Methods and resources
Methods research at the CBSU is distributed across several groups and projects.
We are developing new methods in the following broad areas:
- Physics of magnetic resonance imaging
- Analysis and modelling of (f)MRI data
- Analysis and modelling of EEG/MEG data
- Statistical modelling
Some of the most active areas of development are listed below:
We are continuing to refine methods for combining neuroimaging data from multiple modalities, such as MEG and EEG (Henson et al., 2009b), and M/EEG and fMRI (Henson et al., 2010), in order to optimise both temporal and spatial resolution. For this, we use a parametric empirical Bayesian framework (reviewed in Henson et al., 2011). These methods are incorporated into the SPM software (Litvak et al, 2011), and accompanied by a multisubject, multimodal dataset (MEG, EEG, T1, BOLD, DWI, FLASH) that is freely available to compare with other such methods (ftp://ftp.mrc-cbu.cam.ac.uk/personal/rik.henson/wakemandg_hensonrn/). Together with Hauk, we also continue to work on the M/EEG source reconstruction problem (Henson et al, 2009a; Hauk et al, 2011).
We are interested in evaluating methods for inferring effective connectivity between brain regions using fMRI and MEG/EEG. Effective connectivity goes beyond functional connectivity in trying to infer directional causality, in the Granger sense of temporal precedence and/or the model comparison sense for parametrised networks. For example, we have developed a pipeline for multivariate autoregressive modelling of MEG/EEG timeseries data (Williams et al, in prep), and continue to evaluate dynamic causal models of MEG/EEG and fMRI data (Chen et al, 2009; Henson et al, 2012). We also host the Cambridge Connectome Consortium together with other groups in Cambridge (e.g, Bullmore’s group) who are interested in applying graph theoretic measures (e.g, Kitzbichler et al, 2011) and dynamical systems theory (Shriki et al, in press) to neuroimaging data.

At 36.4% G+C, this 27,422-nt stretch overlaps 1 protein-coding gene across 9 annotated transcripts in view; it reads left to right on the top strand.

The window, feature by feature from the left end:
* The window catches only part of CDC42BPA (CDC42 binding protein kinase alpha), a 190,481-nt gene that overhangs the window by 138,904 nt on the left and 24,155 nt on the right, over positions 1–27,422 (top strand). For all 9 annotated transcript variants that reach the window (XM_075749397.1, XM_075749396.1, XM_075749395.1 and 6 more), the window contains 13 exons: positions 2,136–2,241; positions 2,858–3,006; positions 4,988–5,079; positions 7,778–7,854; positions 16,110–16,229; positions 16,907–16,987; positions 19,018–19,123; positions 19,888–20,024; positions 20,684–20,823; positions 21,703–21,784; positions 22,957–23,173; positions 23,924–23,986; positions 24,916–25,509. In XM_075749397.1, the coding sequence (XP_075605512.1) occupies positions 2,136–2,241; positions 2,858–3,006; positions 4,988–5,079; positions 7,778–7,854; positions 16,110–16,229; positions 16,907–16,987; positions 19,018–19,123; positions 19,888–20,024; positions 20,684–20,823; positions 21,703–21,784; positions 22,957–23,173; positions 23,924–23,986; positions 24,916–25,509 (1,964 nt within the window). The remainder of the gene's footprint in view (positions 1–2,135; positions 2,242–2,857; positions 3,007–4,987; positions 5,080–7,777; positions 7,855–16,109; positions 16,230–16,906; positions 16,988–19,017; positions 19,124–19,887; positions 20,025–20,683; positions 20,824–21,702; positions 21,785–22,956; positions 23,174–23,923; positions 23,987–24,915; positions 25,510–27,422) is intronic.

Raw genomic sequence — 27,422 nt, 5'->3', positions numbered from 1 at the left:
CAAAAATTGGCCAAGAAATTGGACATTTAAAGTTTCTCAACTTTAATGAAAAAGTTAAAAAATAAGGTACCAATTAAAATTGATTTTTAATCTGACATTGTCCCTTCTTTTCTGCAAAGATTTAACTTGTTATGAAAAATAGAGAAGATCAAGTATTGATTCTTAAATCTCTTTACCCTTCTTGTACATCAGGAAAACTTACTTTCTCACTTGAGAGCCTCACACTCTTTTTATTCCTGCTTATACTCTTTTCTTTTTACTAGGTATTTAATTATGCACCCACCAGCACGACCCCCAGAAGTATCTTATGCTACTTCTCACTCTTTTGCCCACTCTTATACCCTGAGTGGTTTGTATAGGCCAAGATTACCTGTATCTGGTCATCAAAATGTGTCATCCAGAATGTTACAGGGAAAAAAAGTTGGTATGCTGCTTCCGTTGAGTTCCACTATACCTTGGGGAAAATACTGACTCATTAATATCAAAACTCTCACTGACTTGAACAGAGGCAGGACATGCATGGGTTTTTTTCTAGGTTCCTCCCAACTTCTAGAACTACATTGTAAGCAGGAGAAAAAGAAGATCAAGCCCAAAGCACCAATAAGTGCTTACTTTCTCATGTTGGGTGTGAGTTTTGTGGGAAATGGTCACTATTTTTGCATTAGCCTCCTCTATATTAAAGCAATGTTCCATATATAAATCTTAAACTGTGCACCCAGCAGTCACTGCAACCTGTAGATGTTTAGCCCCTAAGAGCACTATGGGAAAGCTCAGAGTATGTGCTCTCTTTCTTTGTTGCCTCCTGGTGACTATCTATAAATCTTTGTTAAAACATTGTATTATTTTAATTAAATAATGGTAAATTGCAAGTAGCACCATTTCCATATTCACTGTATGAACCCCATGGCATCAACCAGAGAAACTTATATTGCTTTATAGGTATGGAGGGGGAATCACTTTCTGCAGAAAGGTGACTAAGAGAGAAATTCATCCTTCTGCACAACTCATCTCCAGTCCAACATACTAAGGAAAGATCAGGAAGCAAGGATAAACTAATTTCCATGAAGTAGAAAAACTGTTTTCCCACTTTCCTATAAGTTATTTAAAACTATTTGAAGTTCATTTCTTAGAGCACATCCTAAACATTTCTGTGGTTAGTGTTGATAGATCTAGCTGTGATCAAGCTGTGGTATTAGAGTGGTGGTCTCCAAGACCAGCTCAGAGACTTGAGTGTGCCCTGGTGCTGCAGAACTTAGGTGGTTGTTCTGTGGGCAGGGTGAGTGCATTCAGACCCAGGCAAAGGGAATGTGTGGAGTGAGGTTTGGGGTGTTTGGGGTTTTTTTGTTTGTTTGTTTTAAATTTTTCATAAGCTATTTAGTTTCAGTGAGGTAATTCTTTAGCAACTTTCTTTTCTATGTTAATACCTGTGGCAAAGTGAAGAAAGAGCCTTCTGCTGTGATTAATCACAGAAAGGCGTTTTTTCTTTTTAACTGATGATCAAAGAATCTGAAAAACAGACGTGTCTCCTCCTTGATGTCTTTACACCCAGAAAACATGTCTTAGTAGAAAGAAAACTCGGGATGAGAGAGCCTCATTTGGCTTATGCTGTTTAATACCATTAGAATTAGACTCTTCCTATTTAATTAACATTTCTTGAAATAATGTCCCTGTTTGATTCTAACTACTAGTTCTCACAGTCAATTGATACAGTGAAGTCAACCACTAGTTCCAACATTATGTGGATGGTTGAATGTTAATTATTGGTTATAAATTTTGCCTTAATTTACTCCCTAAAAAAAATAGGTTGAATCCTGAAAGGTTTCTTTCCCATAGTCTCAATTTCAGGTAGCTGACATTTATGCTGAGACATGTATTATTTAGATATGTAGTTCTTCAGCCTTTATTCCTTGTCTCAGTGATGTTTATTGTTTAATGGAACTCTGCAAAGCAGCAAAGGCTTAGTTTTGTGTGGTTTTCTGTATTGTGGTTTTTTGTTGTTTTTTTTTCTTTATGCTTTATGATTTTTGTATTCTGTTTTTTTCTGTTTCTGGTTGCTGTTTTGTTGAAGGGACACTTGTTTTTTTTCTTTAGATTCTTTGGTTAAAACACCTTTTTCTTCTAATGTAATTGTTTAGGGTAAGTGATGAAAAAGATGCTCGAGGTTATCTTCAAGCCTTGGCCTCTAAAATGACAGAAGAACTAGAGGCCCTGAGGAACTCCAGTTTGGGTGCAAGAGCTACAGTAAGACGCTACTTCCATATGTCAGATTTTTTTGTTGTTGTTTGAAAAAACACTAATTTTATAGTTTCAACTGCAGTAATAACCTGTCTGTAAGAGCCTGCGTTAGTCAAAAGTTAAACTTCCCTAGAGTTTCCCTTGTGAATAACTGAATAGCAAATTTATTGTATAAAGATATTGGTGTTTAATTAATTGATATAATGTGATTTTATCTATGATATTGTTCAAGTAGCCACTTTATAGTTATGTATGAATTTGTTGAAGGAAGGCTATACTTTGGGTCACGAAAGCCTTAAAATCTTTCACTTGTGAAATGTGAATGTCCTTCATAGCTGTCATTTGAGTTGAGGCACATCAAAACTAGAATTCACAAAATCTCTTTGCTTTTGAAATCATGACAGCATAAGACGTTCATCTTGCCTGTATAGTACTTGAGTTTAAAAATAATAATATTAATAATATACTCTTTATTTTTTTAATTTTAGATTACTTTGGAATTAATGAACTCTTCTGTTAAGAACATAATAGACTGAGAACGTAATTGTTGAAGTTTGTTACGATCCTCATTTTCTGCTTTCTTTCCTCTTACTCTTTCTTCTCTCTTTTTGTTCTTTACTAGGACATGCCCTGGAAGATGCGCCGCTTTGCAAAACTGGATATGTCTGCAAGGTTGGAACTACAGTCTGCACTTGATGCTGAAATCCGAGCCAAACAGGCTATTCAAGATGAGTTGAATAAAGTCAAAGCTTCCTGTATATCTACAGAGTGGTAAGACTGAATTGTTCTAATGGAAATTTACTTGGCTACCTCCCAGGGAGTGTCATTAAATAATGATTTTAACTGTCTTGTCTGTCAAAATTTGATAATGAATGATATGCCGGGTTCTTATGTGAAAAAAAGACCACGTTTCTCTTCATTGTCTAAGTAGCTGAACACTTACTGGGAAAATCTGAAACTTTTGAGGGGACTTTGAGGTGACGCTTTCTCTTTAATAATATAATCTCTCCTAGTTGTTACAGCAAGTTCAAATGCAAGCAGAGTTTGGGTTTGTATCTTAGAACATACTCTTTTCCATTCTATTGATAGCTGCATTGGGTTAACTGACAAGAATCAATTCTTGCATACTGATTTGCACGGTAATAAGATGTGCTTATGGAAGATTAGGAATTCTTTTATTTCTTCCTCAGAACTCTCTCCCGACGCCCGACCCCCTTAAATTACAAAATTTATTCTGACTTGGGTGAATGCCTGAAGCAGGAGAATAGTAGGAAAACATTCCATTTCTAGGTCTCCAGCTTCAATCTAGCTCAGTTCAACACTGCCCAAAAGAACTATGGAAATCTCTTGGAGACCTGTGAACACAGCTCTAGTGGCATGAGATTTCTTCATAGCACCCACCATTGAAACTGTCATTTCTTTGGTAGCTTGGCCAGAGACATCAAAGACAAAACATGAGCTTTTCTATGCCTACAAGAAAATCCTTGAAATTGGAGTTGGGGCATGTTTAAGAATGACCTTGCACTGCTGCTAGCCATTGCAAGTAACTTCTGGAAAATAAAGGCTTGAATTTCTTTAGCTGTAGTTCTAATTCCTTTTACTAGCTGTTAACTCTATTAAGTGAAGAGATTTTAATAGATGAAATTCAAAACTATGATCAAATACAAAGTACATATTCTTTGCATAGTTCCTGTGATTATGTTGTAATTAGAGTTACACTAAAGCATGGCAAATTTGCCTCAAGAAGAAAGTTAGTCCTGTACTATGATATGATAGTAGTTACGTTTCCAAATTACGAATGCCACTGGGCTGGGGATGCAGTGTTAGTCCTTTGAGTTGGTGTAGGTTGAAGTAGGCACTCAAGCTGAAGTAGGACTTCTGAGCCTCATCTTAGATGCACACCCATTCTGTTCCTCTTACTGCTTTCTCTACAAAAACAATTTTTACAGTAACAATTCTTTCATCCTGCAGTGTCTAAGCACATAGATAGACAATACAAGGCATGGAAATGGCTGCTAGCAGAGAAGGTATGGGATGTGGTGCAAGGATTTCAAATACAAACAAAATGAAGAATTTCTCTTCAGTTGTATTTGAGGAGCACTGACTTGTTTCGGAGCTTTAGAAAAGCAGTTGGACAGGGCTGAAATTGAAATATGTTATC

While brain imaging averages together activity from millions of nerve cells or neurons, information processing takes place through detailed, high-speed communication of electrical impulses between one neuron and another. Recording such activity requires electrodes placed within the brain, sometimes in patients whose electrode grids have been implanted to help in surgical planning, but more commonly in experimental animals. A strategic collaboration with the University of Oxford allows us to carry out studies of high-level vision, attention and cognitive control in behaving monkeys, uniquely suitable because of close similarities between human and monkey brains.
Our MRI Physics research is strongly driven by the requirements of the different research programmes at the CBSU. MRI data acquisition takes place on a full-time, research-dedicated, on-site Siemens 3T TIM Trio with 12- and 32-channel headcoils.
Our areas of research include:
- Quiet MRI sequences for auditory stimulation experiments
- fMRI techniques for imaging brain areas affected by susceptibility-induced signal voids
- High-resolution and ultra-fast fMRI sequences
- Optimisation of MRI sequences for pattern classification analysis
- Development of real time fMRI applications
- Optimisation of diffusion imaging sequences for fibre tracking